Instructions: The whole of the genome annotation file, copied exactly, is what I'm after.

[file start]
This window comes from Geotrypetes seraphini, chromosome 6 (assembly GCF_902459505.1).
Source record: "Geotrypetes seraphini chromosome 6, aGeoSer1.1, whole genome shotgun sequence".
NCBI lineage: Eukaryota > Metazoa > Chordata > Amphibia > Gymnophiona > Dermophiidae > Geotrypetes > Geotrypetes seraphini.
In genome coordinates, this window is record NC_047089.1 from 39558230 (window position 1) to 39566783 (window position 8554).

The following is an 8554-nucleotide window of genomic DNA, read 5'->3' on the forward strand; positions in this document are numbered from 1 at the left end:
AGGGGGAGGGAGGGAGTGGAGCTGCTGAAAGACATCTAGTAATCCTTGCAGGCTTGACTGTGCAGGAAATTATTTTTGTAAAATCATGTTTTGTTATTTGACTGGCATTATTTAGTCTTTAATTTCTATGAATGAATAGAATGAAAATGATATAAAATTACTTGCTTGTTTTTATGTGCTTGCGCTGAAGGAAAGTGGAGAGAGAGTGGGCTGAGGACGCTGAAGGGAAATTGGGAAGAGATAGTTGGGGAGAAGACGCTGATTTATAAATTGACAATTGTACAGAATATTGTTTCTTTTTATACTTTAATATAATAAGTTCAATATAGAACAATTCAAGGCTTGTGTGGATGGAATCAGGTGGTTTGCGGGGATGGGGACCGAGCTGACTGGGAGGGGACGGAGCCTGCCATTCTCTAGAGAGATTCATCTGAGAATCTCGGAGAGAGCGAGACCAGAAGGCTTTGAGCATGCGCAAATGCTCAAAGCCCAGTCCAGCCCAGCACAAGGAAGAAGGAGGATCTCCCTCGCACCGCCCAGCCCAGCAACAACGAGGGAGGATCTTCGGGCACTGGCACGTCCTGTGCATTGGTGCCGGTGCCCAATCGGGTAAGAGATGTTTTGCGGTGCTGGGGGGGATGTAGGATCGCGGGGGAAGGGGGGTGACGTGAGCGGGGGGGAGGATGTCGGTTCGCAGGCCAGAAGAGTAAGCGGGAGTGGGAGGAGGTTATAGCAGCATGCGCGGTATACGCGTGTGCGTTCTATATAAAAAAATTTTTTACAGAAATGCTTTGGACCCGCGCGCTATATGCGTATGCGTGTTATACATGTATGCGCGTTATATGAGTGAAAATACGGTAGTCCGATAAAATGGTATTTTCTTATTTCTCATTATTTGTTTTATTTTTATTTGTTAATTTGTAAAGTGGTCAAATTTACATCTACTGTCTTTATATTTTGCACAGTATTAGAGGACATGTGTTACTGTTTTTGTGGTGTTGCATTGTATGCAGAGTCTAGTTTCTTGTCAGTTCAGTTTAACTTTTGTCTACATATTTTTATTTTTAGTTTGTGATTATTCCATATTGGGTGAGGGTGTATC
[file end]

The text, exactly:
This window comes from Geotrypetes seraphini, chromosome 6 (assembly GCF_902459505.1).
Source record: "Geotrypetes seraphini chromosome 6, aGeoSer1.1, whole genome shotgun sequence".
NCBI lineage: Eukaryota > Metazoa > Chordata > Amphibia > Gymnophiona > Dermophiidae > Geotrypetes > Geotrypetes seraphini.
In genome coordinates, this window is record NC_047089.1 from 39558230 (window position 1) to 39566783 (window position 8554).

The following is an 8554-nucleotide window of genomic DNA, read 5'->3' on the forward strand; positions in this document are numbered from 1 at the left end:
AGGGGGAGGGAGGGAGTGGAGCTGCTGAAAGACATCTAGTAATCCTTGCAGGCTTGACTGTGCAGGAAATTATTTTTGTAAAATCATGTTTTGTTATTTGACTGGCATTATTTAGTCTTTAATTTCTATGAATGAATAGAATGAAAATGATATAAAATTACTTGCTTGTTTTTATGTGCTTGCGCTGAAGGAAAGTGGAGAGAGAGTGGGCTGAGGACGCTGAAGGGAAATTGGGAAGAGATAGTTGGGGAGAAGACGCTGATTTATAAATTGACAATTGTACAGAATATTGTTTCTTTTTATACTTTAATATAATAAGTTCAATATAGAACAATTCAAGGCTTGTGTGGATGGAATCAGGTGGTTTGCGGGGATGGGGACCGAGCTGACTGGGAGGGGACGGAGCCTGCCATTCTCTAGAGAGATTCATCTGAGAATCTCGGAGAGAGCGAGACCAGAAGGCTTTGAGCATGCGCAAATGCTCAAAGCCCAGTCCAGCCCAGCACAAGGAAGAAGGAGGATCTCCCTCGCACCGCCCAGCCCAGCAACAACGAGGGAGGATCTTCGGGCACTGGCACGTCCTGTGCATTGGTGCCGGTGCCCAATCGGGTAAGAGATGTTTTGCGGTGCTGGGGGGGATGTAGGATCGCGGGGGAAGGGGGGTGACGTGAGCGGGGGGGAGGATGTCGGTTCGCAGGCCAGAAGAGTAAGCGGGAGTGGGAGGAGGTTATAGCAGCATGCGCGGTATACGCGTGTGCGTTCTATATAAAAAAATTTTTTACAGAAATGCTTTGGACCCGCGCGCTATATGCGTATGCGTGTTATACATGTATGCGCGTTATATGAGTGAAAATACGGTAGTCCGATAAAATGGTATTTTCTTATTTCTCATTATTTGTTTTATTTTTATTTGTTAATTTGTAAAGTGGTCAAATTTACATCTACTGTCTTTATATTTTGCACAGTATTAGAGGACATGTGTTACTGTTTTTGTGGTGTTGCATTGTATGCAGAGTCTAGTTTCTTGTCAGTTCAGTTTAACTTTTGTCTACATATTTTTATTTTTAGTTTGTGATTATTCCATATTGGGTGAGGGTGTATC